MOSCOW -- A day after residents and members of hate groups rampaged through a vegetable market in a working-class district of Moscow, beating and terrorizing migrant workers, the police swept through in force on Monday.
But the targets were not the rioters. Instead, officers acting on a direct order from Russia's interior minister, Vladimir A. Kolokoltsev, detained about 1,200 workers, saying they needed to check for outstanding warrants.
Meanwhile, all but 72 of the 380 people detained for rioting were released. Two face serious charges, and some will have to appear before a judge, Interfax reported. A judge fined one rioter 3,000 rubles, or about $93.
Analysts said the government's actions were part of a trend in responding to violence against migrants, lest the politically important nationalist segment of society take offense.
"They want to show people that they understand that the migrants are the problem," Aleksandr M. Verkhovsky, the director of SOVA, an organization tracking xenophobic groups, said in a telephone interview.
Tensions over migrants, many of them from the Caucasus, have simmered for years in the outlying district, West Biryulyovo. But the strains, deepened by the stabbing death of an ethnic Russian on Thursday, came to a head on Sunday in what Russian commentators are calling a modern-day pogrom.
Video released on Monday reinforced the notion that the violence involved not just nationalists and soccer thugs, but also everyday Russians.
In the bright sunshine of a crystalline fall day, the video, posted online by the news site Lenta.ru, shows how a crowd of drunken men, women in fur coats and grandmothers in kerchiefs swept into the vegetable market, beat migrants, overturned cars and smashed fruit stands.
"Everybody's going to the vegetable market to sort things out," says one young woman, almost giddy with excitement.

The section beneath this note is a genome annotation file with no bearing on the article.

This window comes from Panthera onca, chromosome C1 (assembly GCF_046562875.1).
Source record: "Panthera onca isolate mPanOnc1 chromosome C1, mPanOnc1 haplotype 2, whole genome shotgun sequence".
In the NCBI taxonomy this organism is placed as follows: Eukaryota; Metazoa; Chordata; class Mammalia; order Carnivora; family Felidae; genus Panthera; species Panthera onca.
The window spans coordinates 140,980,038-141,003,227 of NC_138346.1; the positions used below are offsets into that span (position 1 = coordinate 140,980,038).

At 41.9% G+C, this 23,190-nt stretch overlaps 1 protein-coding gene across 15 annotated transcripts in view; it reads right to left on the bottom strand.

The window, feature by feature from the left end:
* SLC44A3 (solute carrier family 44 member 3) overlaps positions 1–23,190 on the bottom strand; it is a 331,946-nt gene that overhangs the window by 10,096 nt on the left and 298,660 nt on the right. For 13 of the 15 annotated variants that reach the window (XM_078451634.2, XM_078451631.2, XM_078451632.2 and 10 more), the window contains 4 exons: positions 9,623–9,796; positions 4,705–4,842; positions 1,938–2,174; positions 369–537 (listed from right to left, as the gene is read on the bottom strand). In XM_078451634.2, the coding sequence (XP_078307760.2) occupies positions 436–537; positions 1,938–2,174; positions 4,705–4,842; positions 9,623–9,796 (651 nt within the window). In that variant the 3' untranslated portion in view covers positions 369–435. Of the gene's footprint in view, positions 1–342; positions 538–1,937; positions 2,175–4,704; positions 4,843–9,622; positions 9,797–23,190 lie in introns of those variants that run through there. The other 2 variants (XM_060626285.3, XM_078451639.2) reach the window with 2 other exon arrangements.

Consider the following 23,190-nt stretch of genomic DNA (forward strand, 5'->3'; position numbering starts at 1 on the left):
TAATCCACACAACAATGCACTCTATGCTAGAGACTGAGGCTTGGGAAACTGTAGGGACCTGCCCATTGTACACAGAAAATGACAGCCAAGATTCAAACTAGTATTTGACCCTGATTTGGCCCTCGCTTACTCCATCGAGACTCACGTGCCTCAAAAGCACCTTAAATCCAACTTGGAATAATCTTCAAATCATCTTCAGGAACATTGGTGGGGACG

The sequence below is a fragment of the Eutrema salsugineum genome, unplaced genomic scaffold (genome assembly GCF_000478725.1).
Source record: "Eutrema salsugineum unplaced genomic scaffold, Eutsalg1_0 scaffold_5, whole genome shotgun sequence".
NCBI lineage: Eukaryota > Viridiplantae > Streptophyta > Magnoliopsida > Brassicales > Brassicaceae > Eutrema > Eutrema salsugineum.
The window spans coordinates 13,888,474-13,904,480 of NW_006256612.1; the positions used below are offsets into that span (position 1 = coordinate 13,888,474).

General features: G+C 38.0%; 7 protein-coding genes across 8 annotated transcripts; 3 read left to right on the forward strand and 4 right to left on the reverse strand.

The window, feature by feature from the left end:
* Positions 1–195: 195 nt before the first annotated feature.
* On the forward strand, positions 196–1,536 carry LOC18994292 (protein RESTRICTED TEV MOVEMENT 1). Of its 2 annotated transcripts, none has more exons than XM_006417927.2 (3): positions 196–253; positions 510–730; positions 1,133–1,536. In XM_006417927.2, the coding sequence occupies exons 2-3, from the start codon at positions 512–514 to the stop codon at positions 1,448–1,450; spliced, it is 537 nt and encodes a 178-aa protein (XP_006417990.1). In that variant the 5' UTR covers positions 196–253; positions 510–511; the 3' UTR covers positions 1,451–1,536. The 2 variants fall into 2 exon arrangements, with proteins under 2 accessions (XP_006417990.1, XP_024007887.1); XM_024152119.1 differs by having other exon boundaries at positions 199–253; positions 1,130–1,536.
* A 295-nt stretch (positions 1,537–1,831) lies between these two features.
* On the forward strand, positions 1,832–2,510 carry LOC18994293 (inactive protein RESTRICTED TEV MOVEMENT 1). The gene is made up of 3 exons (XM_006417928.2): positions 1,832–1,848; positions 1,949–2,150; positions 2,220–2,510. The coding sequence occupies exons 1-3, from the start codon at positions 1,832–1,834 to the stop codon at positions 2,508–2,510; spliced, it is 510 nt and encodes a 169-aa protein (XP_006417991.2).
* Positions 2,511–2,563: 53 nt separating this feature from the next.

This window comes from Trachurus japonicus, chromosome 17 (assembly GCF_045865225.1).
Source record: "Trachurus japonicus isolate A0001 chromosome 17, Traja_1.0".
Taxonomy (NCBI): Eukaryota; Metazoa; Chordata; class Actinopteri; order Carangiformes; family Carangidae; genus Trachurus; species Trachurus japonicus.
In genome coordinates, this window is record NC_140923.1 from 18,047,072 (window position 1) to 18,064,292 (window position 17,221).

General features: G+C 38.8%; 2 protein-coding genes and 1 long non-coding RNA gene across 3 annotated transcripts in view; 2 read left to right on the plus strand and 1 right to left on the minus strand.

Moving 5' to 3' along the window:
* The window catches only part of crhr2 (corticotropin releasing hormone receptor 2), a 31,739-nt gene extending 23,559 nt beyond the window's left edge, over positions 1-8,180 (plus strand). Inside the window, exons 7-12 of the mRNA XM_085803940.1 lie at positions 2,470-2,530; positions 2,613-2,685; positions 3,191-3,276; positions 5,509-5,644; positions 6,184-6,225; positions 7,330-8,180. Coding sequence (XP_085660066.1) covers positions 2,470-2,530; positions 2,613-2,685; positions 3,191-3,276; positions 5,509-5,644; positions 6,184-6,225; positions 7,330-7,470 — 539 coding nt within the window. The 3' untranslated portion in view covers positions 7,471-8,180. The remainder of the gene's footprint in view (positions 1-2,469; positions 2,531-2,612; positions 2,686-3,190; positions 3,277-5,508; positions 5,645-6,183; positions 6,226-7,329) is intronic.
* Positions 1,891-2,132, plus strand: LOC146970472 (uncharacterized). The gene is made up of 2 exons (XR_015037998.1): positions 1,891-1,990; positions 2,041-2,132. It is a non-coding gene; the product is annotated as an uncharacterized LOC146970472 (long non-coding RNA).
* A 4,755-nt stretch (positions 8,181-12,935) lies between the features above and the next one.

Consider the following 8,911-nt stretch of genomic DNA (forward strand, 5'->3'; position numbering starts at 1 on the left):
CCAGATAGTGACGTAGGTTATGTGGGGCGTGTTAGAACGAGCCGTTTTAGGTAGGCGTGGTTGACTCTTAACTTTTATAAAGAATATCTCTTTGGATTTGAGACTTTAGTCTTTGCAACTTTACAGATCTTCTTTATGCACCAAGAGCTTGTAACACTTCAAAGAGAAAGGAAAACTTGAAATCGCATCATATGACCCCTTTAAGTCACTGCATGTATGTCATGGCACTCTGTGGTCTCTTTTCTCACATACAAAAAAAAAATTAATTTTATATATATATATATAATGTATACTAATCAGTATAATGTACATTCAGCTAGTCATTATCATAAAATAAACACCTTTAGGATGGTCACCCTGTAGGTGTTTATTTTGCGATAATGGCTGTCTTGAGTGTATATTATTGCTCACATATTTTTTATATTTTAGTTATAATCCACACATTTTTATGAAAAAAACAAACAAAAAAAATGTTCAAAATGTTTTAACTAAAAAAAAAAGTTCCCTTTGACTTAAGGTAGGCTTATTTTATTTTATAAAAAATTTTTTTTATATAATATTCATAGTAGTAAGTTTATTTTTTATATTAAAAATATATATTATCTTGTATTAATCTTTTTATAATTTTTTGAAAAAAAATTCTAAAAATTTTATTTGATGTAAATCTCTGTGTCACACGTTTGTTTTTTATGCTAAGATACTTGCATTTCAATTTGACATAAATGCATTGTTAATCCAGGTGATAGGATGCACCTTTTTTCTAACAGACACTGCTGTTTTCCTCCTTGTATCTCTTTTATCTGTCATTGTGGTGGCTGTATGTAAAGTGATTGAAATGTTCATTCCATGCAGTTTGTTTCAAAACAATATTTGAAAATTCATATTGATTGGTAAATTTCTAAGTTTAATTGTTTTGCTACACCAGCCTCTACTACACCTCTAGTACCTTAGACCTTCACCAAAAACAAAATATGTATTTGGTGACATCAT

"Hurray!" an old woman yells, waving her arms in the air. "Russia forward! Russia forward!"
A young man, his face bloodied, is cursed, shoved and punched. When he trips and falls to the ground, a man wearing blue running shoes casually steps up and kicks him in the stomach.
At one point, an obviously drunken man yells at the riot police officers, who are trying to push the crowd away from a vegetable storehouse, "Why don't you all turn around and go count the illegal migrants inside!"
Twenty-three people were injured, and eight remained in hospitals on Monday, Russian news agencies reported. It was not clear how many were migrants, police officers or rioters.
The violence, which built out of initially peaceful protests calling for an arrest in the stabbing death of Yegor Sherbakov, 25, was the worst in Moscow in three years. In 2010, thousands of nationalists rallied near the Kremlin after a soccer fan died in a fight with a migrant worker.
Mayor Sergei S. Sobyanin, a close ally of President Vladimir V. Putin, issued a statement calling for a thorough investigation and saying those behind the riots must be held responsible. Most of the statement, however, focused on whether the market had violated rules and could therefore be closed, in what appeared to be an effort to soothe anti-immigrant sentiments.
Even Aleksei A. Navalny, the opposition leader who came in second in a mayoral election in Moscow last month on a platform that included cracking down on illegal migrants, wrote in a Twitter post that Russia should introduce a visa requirement for citizens of Central Asia.
This article originally appeared in The New York Times. First Published October 14, 2013 2:01 PM